Joining me is an indie hacker whose broetry post about how he hit $10K MRR went viral. I invited him here to walk me through how he got to that milestone and what his new challenges are as he grows his company Bannerbear toward the $1M ARR mark. Follow Jon on Twitter: https://twitter.com/yongfook Check out Bannerbear: https://www.bannerbear.com/ Su…
 
Rob Walling (@robwalling) returns to the show to talk about new and not-so-new trends in SaaS that Indie Hackers should be paying attention to. Listen to Rob's podcast: https://www.startupsfortherestofus.com/ Follow Rob on Twitter: https://twitter.com/robwalling Check out Tiny Seed: https://tinyseed.com/…
 
Nathan Barry (@nathanbarry) has grown ConvertKit from $7M to $27M since I last spoke with him three years ago. He’s done several things in the last few years to grow—including making ConvertKit’s first acquisition and riding the wave of the creator economy. But mostly we’ll discuss how incremental improvements over eight years is responsible for th…
 
Today I have Chris Justin (@Chris_Justin) and Eathan Janney from the Run With It podcast. They are coming on the show today to share some business ideas for 2021 for indie hackers. In this episode we discuss flying cars (VTOL), NFTs, people coins, and other trends to get ahead of for the next year. Listen to new ideas on the Run With It podcast: ht…
 
Over the past two years, I’ve been getting emails from Collin Waldoch. The first was in 2019 when he told me his startup Water Cooler Trivia was making $10K ARR. That was followed a few months later by him telling me he was making $50k, then $100K, and most recently $250K. I want you to hear how simple the product is that he built and why he’s not …
 
Joining me is prolific indie hacker and Bitclout enthusiast Mubashar Iqbal (@mubashariqbal) to discuss the pros and cons of the new platform. Is it a scam? Is it not a scam? Are we all living in a real life episode of Black Mirror? We get to the bottom of your burning questions in this episode.由Courtland Allen
 
Austin Rief (@Austin_Rief) started the newsletter Morning Brew in college when he didn’t care if he made money or mistakes. That freedom in the early days resulted in an authenticity that he credits for their growth. In this episode, I talk to Austin about how he’s using Twitter to grow, what types of customers become brand ambassadors, and so much…
 
Today I’m catching up with Ben Orenstein (@r00k) after nearly two years. Since then his company Tuple has grown 3x and is hitting millions on annual revenue. In this episode, I talk to Ben about the factors behind his insane growth, what it’s like being single as a startup founder, and why he’s hiring a coach for nearly every aspect of his life. • …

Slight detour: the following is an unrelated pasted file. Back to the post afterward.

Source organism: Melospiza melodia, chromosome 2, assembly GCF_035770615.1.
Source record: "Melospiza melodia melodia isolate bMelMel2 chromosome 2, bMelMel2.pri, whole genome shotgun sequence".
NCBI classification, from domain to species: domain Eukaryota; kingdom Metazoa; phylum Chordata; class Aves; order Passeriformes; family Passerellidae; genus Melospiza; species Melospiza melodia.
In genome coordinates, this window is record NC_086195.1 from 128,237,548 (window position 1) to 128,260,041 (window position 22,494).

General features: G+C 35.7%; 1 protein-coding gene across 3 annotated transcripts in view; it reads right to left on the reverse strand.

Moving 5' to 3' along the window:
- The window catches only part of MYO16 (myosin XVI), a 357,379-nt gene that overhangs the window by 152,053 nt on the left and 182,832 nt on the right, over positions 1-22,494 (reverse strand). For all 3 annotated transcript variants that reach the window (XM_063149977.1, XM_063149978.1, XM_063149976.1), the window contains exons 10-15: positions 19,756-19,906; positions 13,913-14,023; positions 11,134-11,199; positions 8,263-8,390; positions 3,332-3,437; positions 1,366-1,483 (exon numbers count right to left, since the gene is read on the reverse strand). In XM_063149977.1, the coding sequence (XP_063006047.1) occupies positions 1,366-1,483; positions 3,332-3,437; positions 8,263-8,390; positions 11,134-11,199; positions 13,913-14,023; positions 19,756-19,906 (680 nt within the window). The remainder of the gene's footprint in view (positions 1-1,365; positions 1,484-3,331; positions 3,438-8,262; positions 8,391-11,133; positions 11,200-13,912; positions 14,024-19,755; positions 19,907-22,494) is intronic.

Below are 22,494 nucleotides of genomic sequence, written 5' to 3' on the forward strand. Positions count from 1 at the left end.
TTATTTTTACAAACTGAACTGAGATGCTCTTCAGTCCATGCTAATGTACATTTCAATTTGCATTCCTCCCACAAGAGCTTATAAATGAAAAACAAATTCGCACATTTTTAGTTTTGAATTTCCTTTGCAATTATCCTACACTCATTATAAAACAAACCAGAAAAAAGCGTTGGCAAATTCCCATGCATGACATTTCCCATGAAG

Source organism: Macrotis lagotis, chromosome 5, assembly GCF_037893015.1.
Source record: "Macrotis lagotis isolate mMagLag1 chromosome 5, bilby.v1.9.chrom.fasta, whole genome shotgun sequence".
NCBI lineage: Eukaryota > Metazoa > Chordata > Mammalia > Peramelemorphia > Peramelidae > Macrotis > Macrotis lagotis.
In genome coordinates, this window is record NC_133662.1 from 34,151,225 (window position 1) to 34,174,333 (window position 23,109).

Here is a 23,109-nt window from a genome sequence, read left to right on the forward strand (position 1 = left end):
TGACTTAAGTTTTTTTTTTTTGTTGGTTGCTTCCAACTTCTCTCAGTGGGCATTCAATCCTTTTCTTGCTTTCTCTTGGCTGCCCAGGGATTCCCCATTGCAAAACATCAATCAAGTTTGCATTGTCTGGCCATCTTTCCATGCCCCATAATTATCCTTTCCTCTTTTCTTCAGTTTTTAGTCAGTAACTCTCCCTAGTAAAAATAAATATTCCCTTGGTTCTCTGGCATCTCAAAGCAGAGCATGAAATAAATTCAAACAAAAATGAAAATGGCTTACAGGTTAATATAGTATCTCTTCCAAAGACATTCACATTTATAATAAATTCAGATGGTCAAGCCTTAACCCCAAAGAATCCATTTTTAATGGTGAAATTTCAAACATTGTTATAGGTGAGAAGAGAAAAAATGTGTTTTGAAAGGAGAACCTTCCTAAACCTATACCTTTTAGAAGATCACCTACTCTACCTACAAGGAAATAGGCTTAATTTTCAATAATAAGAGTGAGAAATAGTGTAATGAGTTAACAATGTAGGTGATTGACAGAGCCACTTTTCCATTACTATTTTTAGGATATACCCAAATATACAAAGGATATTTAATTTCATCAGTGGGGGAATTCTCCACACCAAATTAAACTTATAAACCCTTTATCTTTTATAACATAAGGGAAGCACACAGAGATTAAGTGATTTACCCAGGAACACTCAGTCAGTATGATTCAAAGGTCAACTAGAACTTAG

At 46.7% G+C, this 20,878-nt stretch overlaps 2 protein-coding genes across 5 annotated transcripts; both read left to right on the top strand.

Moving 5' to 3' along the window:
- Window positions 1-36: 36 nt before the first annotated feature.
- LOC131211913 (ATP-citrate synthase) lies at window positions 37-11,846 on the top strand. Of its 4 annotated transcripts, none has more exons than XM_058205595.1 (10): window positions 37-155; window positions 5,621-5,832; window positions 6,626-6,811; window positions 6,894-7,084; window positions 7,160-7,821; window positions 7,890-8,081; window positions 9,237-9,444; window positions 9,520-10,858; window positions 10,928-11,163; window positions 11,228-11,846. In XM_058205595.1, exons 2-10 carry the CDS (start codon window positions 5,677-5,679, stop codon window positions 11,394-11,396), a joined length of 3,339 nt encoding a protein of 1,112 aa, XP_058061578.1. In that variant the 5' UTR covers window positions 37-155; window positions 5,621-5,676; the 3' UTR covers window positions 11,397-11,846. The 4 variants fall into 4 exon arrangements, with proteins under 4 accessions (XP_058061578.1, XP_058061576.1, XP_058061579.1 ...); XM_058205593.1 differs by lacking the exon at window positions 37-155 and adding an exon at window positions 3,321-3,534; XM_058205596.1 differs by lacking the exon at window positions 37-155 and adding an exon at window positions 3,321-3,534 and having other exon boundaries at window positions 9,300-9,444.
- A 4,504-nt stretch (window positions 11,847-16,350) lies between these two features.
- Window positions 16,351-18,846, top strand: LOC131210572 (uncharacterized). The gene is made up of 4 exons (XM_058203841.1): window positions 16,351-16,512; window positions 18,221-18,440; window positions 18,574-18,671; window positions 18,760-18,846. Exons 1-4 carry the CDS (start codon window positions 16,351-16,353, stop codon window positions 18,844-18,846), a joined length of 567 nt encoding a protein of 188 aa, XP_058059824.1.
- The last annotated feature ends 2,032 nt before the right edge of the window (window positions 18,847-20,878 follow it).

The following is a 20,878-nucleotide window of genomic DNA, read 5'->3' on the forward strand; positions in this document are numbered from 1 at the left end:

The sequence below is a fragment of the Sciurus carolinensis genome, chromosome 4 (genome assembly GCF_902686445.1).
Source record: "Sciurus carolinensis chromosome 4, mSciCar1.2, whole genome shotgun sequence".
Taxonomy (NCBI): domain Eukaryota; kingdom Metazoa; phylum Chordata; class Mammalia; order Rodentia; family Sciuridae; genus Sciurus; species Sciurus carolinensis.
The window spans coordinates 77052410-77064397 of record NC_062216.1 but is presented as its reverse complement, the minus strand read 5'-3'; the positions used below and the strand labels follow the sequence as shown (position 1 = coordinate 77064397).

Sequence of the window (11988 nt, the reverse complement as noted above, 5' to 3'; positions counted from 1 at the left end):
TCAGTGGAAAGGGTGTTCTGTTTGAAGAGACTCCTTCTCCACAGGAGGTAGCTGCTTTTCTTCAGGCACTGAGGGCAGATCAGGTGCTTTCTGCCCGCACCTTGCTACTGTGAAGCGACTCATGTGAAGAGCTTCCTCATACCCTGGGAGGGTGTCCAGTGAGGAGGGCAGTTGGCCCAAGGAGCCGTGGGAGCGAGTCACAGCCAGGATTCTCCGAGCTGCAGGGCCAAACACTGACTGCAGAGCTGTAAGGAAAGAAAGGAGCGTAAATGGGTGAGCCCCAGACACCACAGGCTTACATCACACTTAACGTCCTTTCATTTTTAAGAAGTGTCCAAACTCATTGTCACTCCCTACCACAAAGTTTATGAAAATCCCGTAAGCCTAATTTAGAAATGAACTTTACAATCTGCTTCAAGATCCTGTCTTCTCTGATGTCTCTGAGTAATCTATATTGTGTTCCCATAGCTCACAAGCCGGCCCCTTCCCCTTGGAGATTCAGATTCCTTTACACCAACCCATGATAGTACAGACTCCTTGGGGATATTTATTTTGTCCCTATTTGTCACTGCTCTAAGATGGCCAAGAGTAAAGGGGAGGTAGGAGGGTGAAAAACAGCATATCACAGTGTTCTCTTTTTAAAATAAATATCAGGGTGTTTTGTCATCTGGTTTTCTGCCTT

Today I’m talking to some of the best online course creators that I know. So many indie hackers got started and became successful because they found ways to teach others online. So I invited Andrew Barry (@Bazzaruto), who runs the On Deck Course Creators Fellowship, Marie Poulin (@mariepoulin), who runs an online course called Notion Mastery, and A…
 
One of the best ways to build a successful business as an indie hacker is to teach people a valuable skill. So in this episode, I sat down to talk to you two of the best educators that I know. Darrell Silver (@darrellsilver) is the founder of Thinkful (an online learning service that's helped thousands of students get high paying jobs in tech) and …
 
Nadav Keyson and his brother built a podcast recording tool on the bleeding edge of technology. By being hyper-focused and product-driven they were able to score clients like Hillary Clinton and the NFL as first customers. In this episode, I’ll talk to Nadav about how he reached out to big names, turned them into customers, and built a product with…
 
In just two years, Ben Tossell (@bentossell) grew Makerpad to over 10,000 users, $400,000 ARR and got bought by Zapier in a deal that became Zapier’s first acquisition. In this episode, I’m going to put Ben’s poker face to the test as I dig into the details of the deal and what it’s like for a founder to go through that process for the first time. …
 
David Perell (@david_perell) is someone whose own friends told him he wasn’t a good writer. By his own account, he was “horrible” at it. In this episode, we talk about why he decided to get really, really good at writing instead of just giving up and what specific techniques made it possible. Learn how to write online: https://writeofpassage.school…